Buying from a car supermarket: expert tips
About to go shopping for a car? Let’s ask a few questions first. Do you want a wide choice, keen prices and no too-eager sales person hurrying you into a decision? If each of these gets a ready ‘yes’, writes Ray Castle of motors.co.uk, then we think your plans should include a trip to a car supermarket. So, before you jump in your motor to drive to your nearest, we’ve answered the points you’ll want.
How are they different from regular car dealers?
Size. Typically, they’ll have over a thousand cars in stock and some of the biggest field twice that many. So if you’re looking for a particular make or model, there’s a good chance they’ll have a good choice. And if it’s a common one, they may have a couple for you to choose from.
And, because they aren’t tied to any one manufacturer, they’ll have all makes– from an Alfa to a Volvo.
What types of car to they sell?
Pretty much everything. If you’re after a rare car, you may be out of luck. But volume-selling mainstream models are what they’re best at. So if you’re after, say, a Ford Fiesta or a Vauxhall Astra, they’ll be perfect. But the most popular small cars – the Mini and the Fiat 500, to name but two – tend to be thin on the ground.
How old do their cars tend to be?
Many will be nearly-new: in other words, up to a year old and showing up to 20,000 miles on the clock. But they’ll also have cars up to five years old which have covered bigger mileages, particularly if they are prestige makes. You might see a few cars older than that, but they’ll be rare.
Are the cars as good as you’ll find at franchised dealers?
In our experience, they can be. Supermarkets in the main operate on slim profits per vehicle sold and fast turnaround. To succeed, they must be choosy about what they sell. Their stock needs to be what people want and of good quality. For every reason, they won’t want you coming back to complain about a faulty car.
Will they take my old car in part-exchange?
Most will. Some even value your current car before you buy and offer a fixed price for it, irrespective of what you buy, which makes purchasing simpler. They probably won’t offer quite as much as your local main dealer might, but the saving you’ll make on your purchase should cancel this out.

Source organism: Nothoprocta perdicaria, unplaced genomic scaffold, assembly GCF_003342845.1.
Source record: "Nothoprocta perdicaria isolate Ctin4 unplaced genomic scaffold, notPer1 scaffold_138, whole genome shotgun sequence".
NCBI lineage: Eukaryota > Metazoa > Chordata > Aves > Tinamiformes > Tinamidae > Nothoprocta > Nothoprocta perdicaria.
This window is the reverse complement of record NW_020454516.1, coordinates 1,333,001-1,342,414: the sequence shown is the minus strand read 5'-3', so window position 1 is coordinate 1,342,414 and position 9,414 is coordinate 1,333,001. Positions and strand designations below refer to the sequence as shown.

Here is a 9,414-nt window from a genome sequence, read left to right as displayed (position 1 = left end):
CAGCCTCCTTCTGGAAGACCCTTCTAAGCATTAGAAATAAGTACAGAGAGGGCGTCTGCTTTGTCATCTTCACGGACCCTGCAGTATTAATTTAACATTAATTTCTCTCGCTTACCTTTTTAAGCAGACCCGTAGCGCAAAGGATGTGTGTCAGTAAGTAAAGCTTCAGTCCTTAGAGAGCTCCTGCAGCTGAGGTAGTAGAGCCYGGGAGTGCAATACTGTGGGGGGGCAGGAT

Will I get a warranty?
Yes. But where most big dealerships will offer at least a year’s cover as standard in you pay the price on the windscreen, car supermarkets tend to charge extra. If the car you’re buying is under three years old it should come with the balance of its warranty cover from new – check this before you agree to buy.
Most supermarkets offer some form of basic warranty within the price – but it may last as little as a month. As with any purchase, the Sale of Goods Act applies regardless of whether any specific warranty is offered, or taken. This says that goods must be of ‘satisfactory quality’ and requires repair or replacement if they aren’t.
Do they inspect the cars before they go on sale?
Generally, yes. The best give the car a visual check as thorough as you’d get from a franchised dealer and will show you a written report which outlines any repairs they did. If this isn’t offered, ask for it. You should also expect them to have checked that the car isn’t stolen, subject to an unpaid loan, or hasn’t been returned to the road after a serious crash. If you're a cautious type, why not get a professional pre-purchase inspection carried out. The RAC and other motoring organisations can help - for a fee.
Can I test-drive the car before I buy?
Usually, yes. But where a main dealer should allow you a spin lasting up to an hour, most supermarkets ask you to settle for a 10-minute ride around local roads.
Do they employ pushy sales people?
Most don’t. Some, like Fords of Winsford, Cheshire, and the Car People, with branches in Manchester, Sheffield and Wakefield, take pride in their no-fuss, no hassle approach. There you can look at cars for as long as you want without a sales person at your elbow. Others, though, adopt a more pressured sales approach.
Anything else I should know?
Their cars can sell fast. So if you’ve just spotted the perfect car online, before leaving home ring and check that it’s still for sale. Some get very busy at the weekend, so visit when it’s quieter if you can.
At a few, an ‘admin charge’ of up to £100 is added to the invoice which, the supermarkets say, cover the cost of the paperwork for the sale and preparing the car. We're not fans of such practices because we think prices should be all-inclusive and upfront.
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